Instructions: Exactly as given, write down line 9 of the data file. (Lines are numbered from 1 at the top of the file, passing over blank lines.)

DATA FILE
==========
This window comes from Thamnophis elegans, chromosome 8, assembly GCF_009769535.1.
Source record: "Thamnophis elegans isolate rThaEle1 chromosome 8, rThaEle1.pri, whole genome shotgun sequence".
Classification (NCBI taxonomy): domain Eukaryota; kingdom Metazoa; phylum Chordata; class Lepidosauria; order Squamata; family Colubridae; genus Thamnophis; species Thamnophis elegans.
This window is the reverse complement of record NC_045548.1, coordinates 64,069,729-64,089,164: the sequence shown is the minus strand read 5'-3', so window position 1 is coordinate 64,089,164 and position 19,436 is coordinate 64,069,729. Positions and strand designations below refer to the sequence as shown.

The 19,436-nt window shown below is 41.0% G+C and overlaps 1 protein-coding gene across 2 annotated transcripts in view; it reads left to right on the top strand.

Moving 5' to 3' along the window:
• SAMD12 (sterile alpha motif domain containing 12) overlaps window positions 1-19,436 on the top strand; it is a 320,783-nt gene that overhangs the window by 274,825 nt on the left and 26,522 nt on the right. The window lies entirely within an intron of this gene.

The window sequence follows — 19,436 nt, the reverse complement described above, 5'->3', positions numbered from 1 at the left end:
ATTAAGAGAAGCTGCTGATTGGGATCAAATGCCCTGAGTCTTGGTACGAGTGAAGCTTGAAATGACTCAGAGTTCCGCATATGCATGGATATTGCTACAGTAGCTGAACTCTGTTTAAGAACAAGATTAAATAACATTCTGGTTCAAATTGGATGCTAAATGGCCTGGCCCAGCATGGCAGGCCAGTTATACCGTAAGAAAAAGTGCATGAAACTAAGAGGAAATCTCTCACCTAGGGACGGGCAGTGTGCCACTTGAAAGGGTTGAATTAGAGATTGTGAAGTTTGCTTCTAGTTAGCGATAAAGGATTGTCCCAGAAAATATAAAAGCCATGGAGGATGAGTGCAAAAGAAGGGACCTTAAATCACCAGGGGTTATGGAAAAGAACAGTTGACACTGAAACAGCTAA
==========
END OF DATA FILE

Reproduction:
ATTAAGAGAAGCTGCTGATTGGGATCAAATGCCCTGAGTCTTGGTACGAGTGAAGCTTGAAATGACTCAGAGTTCCGCATATGCATGGATATTGCTACAGTAGCTGAACTCTGTTTAAGAACAAGATTAAATAACATTCTGGTTCAAATTGGATGCTAAATGGCCTGGCCCAGCATGGCAGGCCAGTTATACCGTAAGAAAAAGTGCATGAAACTAAGAGGAAATCTCTCACCTAGGGACGGGCAGTGTGCCACTTGAAAGGGTTGAATTAGAGATTGTGAAGTTTGCTTCTAGTTAGCGATAAAGGATTGTCCCAGAAAATATAAAAGCCATGGAGGATGAGTGCAAAAGAAGGGACCTTAAATCACCAGGGGTTATGGAAAAGAACAGTTGACACTGAAACAGCTAA